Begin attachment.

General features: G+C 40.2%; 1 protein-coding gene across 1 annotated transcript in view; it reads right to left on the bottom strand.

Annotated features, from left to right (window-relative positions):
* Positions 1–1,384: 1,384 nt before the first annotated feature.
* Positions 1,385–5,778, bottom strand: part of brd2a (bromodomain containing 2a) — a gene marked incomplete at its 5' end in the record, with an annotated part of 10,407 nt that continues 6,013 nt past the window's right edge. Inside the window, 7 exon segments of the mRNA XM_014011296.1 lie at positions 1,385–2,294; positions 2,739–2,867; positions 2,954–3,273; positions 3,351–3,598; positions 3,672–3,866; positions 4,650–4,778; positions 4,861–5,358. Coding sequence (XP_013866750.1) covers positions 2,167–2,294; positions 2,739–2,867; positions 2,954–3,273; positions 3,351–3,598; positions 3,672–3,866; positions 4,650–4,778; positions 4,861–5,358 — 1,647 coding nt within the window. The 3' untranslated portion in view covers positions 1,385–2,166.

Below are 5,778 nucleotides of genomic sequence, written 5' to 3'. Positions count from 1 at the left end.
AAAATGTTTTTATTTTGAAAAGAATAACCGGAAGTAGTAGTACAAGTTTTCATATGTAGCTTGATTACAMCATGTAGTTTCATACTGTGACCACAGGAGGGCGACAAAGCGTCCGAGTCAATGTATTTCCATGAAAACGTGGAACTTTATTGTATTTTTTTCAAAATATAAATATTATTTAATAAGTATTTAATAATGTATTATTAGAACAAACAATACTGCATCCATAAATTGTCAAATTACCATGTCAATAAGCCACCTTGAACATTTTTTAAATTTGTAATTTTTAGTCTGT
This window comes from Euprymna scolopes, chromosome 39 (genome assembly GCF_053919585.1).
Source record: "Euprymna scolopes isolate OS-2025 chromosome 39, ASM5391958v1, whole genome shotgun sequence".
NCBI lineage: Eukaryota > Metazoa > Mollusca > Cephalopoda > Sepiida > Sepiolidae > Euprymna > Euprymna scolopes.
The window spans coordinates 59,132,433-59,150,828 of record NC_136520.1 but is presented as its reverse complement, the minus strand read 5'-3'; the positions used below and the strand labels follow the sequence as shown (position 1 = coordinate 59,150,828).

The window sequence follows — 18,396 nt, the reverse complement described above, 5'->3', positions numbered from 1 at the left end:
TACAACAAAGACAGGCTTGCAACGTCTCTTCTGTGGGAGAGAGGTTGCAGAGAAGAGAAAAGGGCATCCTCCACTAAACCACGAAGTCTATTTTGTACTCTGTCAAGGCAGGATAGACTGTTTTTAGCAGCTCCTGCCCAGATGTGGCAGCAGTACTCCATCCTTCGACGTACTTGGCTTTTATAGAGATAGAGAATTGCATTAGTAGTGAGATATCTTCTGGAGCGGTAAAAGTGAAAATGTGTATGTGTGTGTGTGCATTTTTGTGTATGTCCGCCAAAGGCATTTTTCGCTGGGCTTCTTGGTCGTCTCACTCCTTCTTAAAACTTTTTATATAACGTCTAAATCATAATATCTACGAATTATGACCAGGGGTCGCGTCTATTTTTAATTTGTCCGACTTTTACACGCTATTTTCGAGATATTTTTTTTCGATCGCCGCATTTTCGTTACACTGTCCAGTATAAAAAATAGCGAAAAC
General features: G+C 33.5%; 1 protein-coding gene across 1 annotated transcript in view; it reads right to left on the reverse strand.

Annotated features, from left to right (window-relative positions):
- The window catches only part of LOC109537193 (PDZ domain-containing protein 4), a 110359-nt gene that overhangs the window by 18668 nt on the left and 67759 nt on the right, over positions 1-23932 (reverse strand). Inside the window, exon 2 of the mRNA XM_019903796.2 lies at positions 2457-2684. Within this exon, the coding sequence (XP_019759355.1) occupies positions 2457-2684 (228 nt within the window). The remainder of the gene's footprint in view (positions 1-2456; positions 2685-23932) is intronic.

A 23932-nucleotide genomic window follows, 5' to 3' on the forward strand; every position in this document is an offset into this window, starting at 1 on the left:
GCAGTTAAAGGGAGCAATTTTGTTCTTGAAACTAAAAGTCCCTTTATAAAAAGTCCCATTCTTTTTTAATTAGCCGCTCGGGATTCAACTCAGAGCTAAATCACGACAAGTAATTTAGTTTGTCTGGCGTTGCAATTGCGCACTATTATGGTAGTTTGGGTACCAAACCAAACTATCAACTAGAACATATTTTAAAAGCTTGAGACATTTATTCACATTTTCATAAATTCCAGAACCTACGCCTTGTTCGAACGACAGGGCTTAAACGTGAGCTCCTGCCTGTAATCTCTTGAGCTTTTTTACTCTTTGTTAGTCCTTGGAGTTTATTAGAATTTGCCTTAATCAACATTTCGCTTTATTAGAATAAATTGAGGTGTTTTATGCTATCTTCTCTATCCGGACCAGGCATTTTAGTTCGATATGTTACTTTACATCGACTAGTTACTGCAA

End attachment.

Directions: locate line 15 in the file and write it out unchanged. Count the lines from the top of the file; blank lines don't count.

- The window catches only part of LOC109537193 (PDZ domain-containing protein 4), a 110359-nt gene that overhangs the window by 18668 nt on the left and 67759 nt on the right, over positions 1-23932 (reverse strand). Inside the window, exon 2 of the mRNA XM_019903796.2 lies at positions 2457-2684. Within this exon, the coding sequence (XP_019759355.1) occupies positions 2457-2684 (228 nt within the window). The remainder of the gene's footprint in view (positions 1-2456; positions 2685-23932) is intronic.